167: Comic-Con Episode IV: A Fan’s Hope

I’m a geek, a nerd, a fanboy, or whatever you want to call it. I am not ashamed of it, nor should I be. Some people like other things and I like Star Wars. However, I have never been to the San Diego Comic-Con. I have been to Star Wars Celebration VI, so that cancels out some of that shame. The annual San Diego Comic-Con functions as a sort of sanctuary for people like me: people who like things other ‘normal’ people might frown upon. Morgan Spurlock’s documentary Comic-Con Episode IV: A Fan’s Hope provides a glimpse into the world of Comic-Con, a world that is totally incomprehensible for many.

A word of warning: this is in no way a historical record of the San Diego Comic-Con. Some history is provided at the beginning and a comment may be included here and there about the old days, but that’s all you’re going to learn about the Con itself. This is a love letter to the people attending the convention and not the convention itself.

In Comic-Con Episode IV: A Fan’s Hope we follow several people who attended San Diego Comic-Con in 2010. There is the veteran salesman from Mile High Comics who laments the change in focus from comics to entertainment in general at the convention. Then there is the costume builder who wants to show off her newest creations based on video game Mass Effect. Two aspiring comic artists travel to San Diego to try their luck at landing a job with a comics publisher. And finally a young couple of which the male half has a surprise for his girlfriend. We see how these people go about their days at the convention in search of whatever they are looking for.

Spurlock paints a loving picture of Comic-Con. He obviously likes the convention and he wants other to do so as well. He enlists a great number of people (famous and non-famous) to provide context in front of a white screen. They tell you the convention is a great experience for everybody there and that you can actually be yourself (or dress up as somebody else) without feeling you have to check yourself at every moment. Having been to Star Wars Celebration I can certainly sympathize with that sentiment. It is a wonderful experience to not have to check yourself at the door and finally geek out for three or four days. Of course, in a perfect world these would not have to be necessary, but we’re not entirely there yet.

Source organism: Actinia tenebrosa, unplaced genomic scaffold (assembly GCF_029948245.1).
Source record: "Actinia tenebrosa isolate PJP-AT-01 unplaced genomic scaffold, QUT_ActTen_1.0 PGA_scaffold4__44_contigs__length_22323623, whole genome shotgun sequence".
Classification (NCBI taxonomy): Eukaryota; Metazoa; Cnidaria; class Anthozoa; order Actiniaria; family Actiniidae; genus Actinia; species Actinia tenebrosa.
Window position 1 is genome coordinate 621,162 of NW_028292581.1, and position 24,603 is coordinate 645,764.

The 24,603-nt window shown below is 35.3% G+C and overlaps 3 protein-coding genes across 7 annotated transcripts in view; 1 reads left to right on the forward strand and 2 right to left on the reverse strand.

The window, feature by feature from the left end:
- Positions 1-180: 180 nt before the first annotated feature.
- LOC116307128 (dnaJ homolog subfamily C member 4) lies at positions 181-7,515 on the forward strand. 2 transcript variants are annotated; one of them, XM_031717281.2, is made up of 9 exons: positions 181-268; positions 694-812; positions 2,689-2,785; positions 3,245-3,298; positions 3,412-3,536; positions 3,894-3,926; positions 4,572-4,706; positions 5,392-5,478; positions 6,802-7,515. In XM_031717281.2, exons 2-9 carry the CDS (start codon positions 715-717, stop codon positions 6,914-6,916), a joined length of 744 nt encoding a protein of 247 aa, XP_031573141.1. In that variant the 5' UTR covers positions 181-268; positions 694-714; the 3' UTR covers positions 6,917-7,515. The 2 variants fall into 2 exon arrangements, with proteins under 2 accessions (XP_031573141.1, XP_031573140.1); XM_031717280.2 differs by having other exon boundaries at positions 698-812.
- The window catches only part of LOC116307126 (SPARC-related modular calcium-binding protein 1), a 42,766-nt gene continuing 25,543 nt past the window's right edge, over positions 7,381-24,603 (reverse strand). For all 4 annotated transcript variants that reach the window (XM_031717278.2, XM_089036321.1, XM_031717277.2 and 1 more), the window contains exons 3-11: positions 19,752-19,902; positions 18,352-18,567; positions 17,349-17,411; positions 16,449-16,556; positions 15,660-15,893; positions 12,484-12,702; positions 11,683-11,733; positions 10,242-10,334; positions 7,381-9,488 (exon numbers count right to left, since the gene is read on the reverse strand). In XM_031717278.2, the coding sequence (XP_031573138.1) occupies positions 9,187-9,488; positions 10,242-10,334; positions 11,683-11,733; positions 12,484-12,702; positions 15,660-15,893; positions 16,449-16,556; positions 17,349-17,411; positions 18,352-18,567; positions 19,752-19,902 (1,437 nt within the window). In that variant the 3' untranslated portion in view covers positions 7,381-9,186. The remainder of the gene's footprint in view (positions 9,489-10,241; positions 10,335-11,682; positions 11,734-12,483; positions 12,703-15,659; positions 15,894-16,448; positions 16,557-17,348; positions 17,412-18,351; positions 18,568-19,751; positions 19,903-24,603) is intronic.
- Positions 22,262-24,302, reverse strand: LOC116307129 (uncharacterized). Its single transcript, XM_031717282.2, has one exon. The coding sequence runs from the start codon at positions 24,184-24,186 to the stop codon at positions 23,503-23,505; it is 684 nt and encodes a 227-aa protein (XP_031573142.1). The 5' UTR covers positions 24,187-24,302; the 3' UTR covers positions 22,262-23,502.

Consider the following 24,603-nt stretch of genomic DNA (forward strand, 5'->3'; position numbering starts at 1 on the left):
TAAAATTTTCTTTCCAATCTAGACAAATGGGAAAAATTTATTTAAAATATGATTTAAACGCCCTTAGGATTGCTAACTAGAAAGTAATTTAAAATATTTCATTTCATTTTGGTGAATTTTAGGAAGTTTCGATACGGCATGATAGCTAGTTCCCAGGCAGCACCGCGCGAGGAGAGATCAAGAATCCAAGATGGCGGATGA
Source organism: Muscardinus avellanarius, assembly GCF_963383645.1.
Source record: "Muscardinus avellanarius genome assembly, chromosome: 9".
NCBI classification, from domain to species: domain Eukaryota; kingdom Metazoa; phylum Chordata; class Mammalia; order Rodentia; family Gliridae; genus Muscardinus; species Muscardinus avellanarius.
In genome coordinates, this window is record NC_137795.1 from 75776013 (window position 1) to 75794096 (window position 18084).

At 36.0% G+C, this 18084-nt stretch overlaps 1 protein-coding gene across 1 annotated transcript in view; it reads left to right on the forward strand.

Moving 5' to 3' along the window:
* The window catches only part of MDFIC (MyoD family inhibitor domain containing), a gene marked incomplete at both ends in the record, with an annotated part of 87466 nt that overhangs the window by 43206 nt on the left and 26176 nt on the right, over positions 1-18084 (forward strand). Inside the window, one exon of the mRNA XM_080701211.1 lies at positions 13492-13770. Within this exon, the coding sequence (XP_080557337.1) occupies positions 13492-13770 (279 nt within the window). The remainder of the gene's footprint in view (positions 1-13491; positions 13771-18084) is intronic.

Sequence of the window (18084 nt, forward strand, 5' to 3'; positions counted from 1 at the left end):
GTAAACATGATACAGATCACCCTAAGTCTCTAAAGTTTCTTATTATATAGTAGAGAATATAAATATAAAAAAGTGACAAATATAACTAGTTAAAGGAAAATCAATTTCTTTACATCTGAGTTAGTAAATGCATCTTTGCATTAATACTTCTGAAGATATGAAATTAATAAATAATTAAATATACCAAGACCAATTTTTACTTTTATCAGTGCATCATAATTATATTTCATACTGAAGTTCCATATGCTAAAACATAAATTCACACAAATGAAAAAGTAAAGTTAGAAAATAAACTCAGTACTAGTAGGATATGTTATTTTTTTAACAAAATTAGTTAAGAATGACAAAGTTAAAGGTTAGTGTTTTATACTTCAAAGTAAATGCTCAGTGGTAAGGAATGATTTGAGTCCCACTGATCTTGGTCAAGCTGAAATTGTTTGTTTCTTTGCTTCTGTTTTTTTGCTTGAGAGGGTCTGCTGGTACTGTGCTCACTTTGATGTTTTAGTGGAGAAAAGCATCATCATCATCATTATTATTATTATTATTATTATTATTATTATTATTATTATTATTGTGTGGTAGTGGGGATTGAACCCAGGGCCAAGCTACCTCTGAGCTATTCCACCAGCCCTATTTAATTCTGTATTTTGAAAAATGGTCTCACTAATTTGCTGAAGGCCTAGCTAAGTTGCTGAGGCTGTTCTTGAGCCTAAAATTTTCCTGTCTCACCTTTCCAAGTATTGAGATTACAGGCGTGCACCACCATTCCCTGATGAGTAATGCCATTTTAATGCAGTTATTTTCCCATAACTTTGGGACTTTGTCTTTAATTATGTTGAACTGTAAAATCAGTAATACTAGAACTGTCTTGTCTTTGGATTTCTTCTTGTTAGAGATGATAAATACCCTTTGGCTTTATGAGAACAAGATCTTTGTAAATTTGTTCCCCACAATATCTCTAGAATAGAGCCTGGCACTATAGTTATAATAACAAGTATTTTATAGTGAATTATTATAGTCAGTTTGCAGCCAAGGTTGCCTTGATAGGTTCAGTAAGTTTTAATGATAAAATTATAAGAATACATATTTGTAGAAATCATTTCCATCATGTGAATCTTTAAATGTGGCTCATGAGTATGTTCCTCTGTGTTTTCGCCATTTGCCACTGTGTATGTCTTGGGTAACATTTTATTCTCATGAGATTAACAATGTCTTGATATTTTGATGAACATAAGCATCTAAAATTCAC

There is one small complaint I have for Spurlock (who actually doesn’t appear at all). There is not enough of the documentary. At nearly ninety minutes I feel some of the people we follow don’t get enough room to tell their story. For example, the story about the comics seller who has to contend with a change in climate at the convention is a very interesting one. The convention has been focusing a lot more on movie and television promotion and less and less on what the convention was built on: comics. Sales have been declining and with the emergence of digital comics it would be interesting to see how that story played out. Maybe something someone can take on as a subject for a future documentary?

On a whole I really enjoyed Comic-Con Episode IV: A Fan’s Hope, although I don’t really understand the title. There is not all that much Star Wars in the movie to begin with and the title feels more like pandering than something inspired. Don’t let that deter you from watching this fine documentary, though. Maybe someday I will have the opportunity to attend a San Diego Comic-Con, until then Phoenix Comic-Con will do.

> IMDb

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